Environmentalists say the spill is creating an ecological disaster, endangering corals, fish and other marine life around the Indian Ocean island.
The operator of a Japanese bulk carrier which ran aground off Mauritius in the Indian Ocean apologised for a major oil spill which officials and environmentalists say is creating an ecological disaster.
The MV Wakashio, operated by Mitsui OSK Lines, struck the reef on Mauritius' southeast coast on July 25.
"We apologise profusely and deeply for the great trouble we have caused," Akihiko Ono, executive vice president of Mitsui OSK Lines said at a new conference in Tokyo.
He added that the company would "do everything in its power to resolve the issue".
At least 1,000 tonnes of oil is estimated to have leaked from the ship onto the waters surrounding Mauritius.
Some 500 tonnes of oil have been salvaged from the ship, but there are still 2,500 tonnes remaining on the ship.
Neither Mitsui OSK Lines nor Nagashiki Shipping, the ship's owner, could confirm the cost of damages from the oil spill.
Mauritius declared a state of environmental emergency on Friday following the accident.
Wildlife in serious danger
Wildlife workers and volunteers ferried dozens of baby tortoises and rare plants from an island near the spill, Ile aux Aigrettes, to the mainland as fears grew that worsening weather on Sunday could tear the Japanese-owned ship apart along its cracked hull.
The spill is creating an ecological disaster, endangering corals, fish and other marine life around the Indian Ocean island, officials and environmentalists say.
A French statement from Reunion said a military transport aircraft was carrying pollution control equipment to Mauritius and a navy vessel with additional material would set sail for the island nation.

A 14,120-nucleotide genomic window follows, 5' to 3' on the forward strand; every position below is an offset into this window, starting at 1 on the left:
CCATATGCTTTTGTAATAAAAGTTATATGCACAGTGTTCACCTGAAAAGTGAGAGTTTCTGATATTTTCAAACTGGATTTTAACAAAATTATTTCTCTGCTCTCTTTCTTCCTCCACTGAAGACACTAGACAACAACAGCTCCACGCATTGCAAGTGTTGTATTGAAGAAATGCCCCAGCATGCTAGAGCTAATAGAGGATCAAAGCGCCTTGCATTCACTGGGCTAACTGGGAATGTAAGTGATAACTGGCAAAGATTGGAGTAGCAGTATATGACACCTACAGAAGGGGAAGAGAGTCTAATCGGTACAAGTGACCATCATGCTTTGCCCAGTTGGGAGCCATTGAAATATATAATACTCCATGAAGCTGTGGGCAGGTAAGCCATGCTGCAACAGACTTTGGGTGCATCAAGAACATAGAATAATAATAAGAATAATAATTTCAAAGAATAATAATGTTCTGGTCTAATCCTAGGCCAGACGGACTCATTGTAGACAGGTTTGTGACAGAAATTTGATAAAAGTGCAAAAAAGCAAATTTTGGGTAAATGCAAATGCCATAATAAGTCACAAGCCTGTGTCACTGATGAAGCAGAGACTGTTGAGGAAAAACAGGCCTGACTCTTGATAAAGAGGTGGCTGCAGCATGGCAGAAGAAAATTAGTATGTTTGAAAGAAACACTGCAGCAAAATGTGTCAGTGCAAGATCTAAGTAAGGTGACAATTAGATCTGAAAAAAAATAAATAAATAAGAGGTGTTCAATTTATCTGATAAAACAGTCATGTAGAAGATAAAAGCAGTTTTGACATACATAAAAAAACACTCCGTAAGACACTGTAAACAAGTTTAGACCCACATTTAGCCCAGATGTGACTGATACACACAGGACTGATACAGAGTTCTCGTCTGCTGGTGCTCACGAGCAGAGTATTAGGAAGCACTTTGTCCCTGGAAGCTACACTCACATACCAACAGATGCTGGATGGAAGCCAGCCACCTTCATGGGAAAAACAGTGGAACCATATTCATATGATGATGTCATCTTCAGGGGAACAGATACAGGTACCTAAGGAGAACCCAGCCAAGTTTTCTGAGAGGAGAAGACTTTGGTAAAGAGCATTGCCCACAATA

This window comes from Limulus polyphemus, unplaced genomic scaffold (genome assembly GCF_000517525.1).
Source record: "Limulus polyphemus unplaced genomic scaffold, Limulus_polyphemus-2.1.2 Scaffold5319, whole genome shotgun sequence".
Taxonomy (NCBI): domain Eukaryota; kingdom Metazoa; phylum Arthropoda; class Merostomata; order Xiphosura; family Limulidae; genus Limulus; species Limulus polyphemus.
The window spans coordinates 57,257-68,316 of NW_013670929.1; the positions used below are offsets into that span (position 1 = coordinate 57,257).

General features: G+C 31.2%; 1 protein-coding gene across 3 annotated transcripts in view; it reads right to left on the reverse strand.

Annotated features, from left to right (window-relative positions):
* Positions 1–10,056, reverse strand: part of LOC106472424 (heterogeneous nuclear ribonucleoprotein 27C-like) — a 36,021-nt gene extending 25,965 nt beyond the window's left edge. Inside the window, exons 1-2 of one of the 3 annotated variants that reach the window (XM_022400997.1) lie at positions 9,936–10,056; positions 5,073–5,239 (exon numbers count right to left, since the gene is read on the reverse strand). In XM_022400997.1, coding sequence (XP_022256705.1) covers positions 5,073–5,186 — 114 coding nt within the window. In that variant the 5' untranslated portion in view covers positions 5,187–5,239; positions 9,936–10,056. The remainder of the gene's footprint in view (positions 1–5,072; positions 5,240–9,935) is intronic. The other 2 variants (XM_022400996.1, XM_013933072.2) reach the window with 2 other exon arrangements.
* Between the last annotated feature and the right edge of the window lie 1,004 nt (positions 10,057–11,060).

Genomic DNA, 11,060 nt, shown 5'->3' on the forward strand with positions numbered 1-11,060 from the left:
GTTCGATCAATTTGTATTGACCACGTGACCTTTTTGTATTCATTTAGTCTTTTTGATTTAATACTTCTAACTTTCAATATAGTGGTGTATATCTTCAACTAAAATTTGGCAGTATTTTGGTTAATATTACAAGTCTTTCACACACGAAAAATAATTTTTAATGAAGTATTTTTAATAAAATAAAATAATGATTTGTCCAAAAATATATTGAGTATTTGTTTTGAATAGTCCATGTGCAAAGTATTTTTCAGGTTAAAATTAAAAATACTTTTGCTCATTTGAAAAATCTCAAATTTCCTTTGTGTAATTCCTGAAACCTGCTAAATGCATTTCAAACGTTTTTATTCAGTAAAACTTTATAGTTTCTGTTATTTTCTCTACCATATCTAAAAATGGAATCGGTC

Videos posted online have shown oily waters lapping at the mainland, and a man running a stick across the water’s surface then lifting it, dripping black goo.
The Mauritian Wildlife Foundation is working to free trapped seabirds and turtles.
Environmental group Greenpeace Africa warned that tons of diesel and oil are leaking into the water. It shared video showing Mauritius residents, to chants of “One, two, three!,” shoving the makeshift oil barriers into the sea, while crowds of children and adults hurried to make more.
The #oilspill is devastating but I want to honour the community mobilisation at the Mahebourg waterfront today (to make containment booms) and every other Mauritian mobilising resources behind the scenes. Hats off et Merci. #Mauritius #Wakashio pic.twitter.com/4nJfrVn1Zm— Fabiola Monty (@LFabiolaMonty) August 7, 2020
Floating #booms are used as barriers to contain the #Wakashio #oilspill in #Mauritius #IleMaurice— zeenat hansrod (@zxnt) August 9, 2020
In BlueBay, Pointed'Esny, Mahebourg area
Booms are made of nylon mesh filled with #sugarcane straws all hand-stitched by #Mauritian volunteers
Empty #plastic bottles used as buoys pic.twitter.com/1WfVk1tNja
The Mauritius Marine Conservation Society and other local groups warned that the cleanup could take much longer than expected.
“The great urge for all of us is to ‘get on with it,'” the Mauritian Wildlife Foundation said. “But currently we understand that it may be a waste of time to ‘clean up’ an area where oil may continue to flow in.”
Mauritius, famous for its pristine beaches, is popular with tourists who last year contributed $1.6 billion to the economy.